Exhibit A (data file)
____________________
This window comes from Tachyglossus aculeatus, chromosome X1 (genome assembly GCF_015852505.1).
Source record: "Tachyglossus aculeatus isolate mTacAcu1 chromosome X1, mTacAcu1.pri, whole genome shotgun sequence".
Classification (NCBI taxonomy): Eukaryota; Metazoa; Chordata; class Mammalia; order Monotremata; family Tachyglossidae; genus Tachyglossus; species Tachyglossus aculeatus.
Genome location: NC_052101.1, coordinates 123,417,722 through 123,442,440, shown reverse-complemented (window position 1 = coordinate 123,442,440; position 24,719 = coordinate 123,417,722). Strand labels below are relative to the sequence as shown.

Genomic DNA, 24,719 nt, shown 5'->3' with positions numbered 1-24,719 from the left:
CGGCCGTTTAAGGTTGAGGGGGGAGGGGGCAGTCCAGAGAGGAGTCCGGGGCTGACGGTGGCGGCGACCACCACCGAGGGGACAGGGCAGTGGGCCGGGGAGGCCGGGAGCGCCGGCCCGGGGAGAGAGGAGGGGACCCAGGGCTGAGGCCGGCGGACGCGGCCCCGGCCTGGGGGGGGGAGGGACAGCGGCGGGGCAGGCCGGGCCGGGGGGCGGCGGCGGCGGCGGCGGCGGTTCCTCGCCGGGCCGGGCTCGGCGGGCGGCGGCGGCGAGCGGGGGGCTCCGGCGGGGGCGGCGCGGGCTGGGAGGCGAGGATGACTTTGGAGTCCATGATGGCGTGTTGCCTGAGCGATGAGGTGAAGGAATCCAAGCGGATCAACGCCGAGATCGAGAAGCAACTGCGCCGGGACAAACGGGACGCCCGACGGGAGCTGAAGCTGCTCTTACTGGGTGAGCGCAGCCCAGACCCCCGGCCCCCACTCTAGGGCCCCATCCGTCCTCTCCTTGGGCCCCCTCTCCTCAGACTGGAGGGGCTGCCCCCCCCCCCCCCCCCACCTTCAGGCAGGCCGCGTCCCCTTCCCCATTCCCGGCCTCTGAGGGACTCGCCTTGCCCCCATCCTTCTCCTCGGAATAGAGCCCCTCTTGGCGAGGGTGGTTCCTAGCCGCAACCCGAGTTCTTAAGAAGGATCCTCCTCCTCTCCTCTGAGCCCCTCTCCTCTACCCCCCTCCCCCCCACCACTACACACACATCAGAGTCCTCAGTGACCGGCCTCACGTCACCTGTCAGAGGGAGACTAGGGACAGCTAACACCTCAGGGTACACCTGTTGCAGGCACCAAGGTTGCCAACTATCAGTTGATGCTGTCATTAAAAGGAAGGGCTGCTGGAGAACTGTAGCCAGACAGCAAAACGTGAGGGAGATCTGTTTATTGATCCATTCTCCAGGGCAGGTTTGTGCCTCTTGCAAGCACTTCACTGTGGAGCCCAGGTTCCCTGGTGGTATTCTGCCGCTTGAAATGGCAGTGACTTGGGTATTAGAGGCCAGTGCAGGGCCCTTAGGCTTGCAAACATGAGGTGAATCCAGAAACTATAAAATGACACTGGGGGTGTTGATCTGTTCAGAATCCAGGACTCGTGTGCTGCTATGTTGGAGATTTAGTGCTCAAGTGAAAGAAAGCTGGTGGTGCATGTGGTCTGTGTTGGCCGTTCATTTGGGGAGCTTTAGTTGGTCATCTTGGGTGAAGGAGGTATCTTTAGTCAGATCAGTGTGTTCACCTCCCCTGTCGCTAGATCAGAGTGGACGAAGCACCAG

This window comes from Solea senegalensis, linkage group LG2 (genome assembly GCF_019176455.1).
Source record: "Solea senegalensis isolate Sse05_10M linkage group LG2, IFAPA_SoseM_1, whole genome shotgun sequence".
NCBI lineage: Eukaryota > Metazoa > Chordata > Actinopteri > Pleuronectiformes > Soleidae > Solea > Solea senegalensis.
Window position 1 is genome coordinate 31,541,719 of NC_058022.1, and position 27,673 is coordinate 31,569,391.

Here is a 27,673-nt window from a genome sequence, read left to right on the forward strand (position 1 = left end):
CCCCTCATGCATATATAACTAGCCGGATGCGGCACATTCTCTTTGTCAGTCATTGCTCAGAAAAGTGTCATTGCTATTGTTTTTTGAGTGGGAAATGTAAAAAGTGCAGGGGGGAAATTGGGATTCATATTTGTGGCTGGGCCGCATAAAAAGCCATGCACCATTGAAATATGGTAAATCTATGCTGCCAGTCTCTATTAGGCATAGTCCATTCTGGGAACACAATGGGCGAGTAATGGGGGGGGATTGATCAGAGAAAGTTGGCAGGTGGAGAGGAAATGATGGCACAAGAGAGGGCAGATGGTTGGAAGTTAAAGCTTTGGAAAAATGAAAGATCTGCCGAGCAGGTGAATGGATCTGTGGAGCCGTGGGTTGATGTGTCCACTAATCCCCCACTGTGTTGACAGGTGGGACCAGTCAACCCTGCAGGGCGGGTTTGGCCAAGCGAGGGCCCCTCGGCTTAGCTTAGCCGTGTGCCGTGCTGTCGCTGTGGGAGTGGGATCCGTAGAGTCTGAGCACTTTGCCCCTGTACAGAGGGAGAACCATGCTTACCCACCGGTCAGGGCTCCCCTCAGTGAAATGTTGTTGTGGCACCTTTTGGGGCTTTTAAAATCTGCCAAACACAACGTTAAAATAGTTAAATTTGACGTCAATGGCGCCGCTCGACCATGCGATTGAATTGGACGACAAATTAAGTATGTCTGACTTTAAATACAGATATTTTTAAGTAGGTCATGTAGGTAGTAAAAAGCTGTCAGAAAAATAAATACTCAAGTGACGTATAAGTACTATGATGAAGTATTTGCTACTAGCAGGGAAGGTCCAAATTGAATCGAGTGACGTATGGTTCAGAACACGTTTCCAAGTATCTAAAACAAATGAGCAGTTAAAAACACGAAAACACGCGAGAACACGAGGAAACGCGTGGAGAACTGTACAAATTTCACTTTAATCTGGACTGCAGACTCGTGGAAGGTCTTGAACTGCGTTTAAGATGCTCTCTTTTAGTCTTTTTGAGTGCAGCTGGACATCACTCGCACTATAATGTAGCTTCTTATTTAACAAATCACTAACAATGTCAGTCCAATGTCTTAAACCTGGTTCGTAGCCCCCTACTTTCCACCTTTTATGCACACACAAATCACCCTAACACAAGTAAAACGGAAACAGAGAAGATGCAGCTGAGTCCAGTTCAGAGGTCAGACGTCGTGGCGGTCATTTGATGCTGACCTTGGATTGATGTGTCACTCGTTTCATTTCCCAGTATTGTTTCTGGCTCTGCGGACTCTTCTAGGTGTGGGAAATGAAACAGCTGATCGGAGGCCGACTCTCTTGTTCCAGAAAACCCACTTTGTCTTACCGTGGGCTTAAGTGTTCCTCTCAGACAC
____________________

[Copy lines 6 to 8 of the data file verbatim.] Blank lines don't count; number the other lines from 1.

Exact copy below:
CGGCCGTTTAAGGTTGAGGGGGGAGGGGGCAGTCCAGAGAGGAGTCCGGGGCTGACGGTGGCGGCGACCACCACCGAGGGGACAGGGCAGTGGGCCGGGGAGGCCGGGAGCGCCGGCCCGGGGAGAGAGGAGGGGACCCAGGGCTGAGGCCGGCGGACGCGGCCCCGGCCTGGGGGGGGGAGGGACAGCGGCGGGGCAGGCCGGGCCGGGGGGCGGCGGCGGCGGCGGCGGCGGTTCCTCGCCGGGCCGGGCTCGGCGGGCGGCGGCGGCGAGCGGGGGGCTCCGGCGGGGGCGGCGCGGGCTGGGAGGCGAGGATGACTTTGGAGTCCATGATGGCGTGTTGCCTGAGCGATGAGGTGAAGGAATCCAAGCGGATCAACGCCGAGATCGAGAAGCAACTGCGCCGGGACAAACGGGACGCCCGACGGGAGCTGAAGCTGCTCTTACTGGGTGAGCGCAGCCCAGACCCCCGGCCCCCACTCTAGGGCCCCATCCGTCCTCTCCTTGGGCCCCCTCTCCTCAGACTGGAGGGGCTGCCCCCCCCCCCCCCCCCACCTTCAGGCAGGCCGCGTCCCCTTCCCCATTCCCGGCCTCTGAGGGACTCGCCTTGCCCCCATCCTTCTCCTCGGAATAGAGCCCCTCTTGGCGAGGGTGGTTCCTAGCCGCAACCCGAGTTCTTAAGAAGGATCCTCCTCCTCTCCTCTGAGCCCCTCTCCTCTACCCCCCTCCCCCCCACCACTACACACACATCAGAGTCCTCAGTGACCGGCCTCACGTCACCTGTCAGAGGGAGACTAGGGACAGCTAACACCTCAGGGTACACCTGTTGCAGGCACCAAGGTTGCCAACTATCAGTTGATGCTGTCATTAAAAGGAAGGGCTGCTGGAGAACTGTAGCCAGACAGCAAAACGTGAGGGAGATCTGTTTATTGATCCATTCTCCAGGGCAGGTTTGTGCCTCTTGCAAGCACTTCACTGTGGAGCCCAGGTTCCCTGGTGGTATTCTGCCGCTTGAAATGGCAGTGACTTGGGTATTAGAGGCCAGTGCAGGGCCCTTAGGCTTGCAAACATGAGGTGAATCCAGAAACTATAAAATGACACTGGGGGTGTTGATCTGTTCAGAATCCAGGACTCGTGTGCTGCTATGTTGGAGATTTAGTGCTCAAGTGAAAGAAAGCTGGTGGTGCATGTGGTCTGTGTTGGCCGTTCATTTGGGGAGCTTTAGTTGGTCATCTTGGGTGAAGGAGGTATCTTTAGTCAGATCAGTGTGTTCACCTCCCCTGTCGCTAGATCAGAGTGGACGAAGCACCAG

This window comes from Solea senegalensis, linkage group LG2 (genome assembly GCF_019176455.1).
Source record: "Solea senegalensis isolate Sse05_10M linkage group LG2, IFAPA_SoseM_1, whole genome shotgun sequence".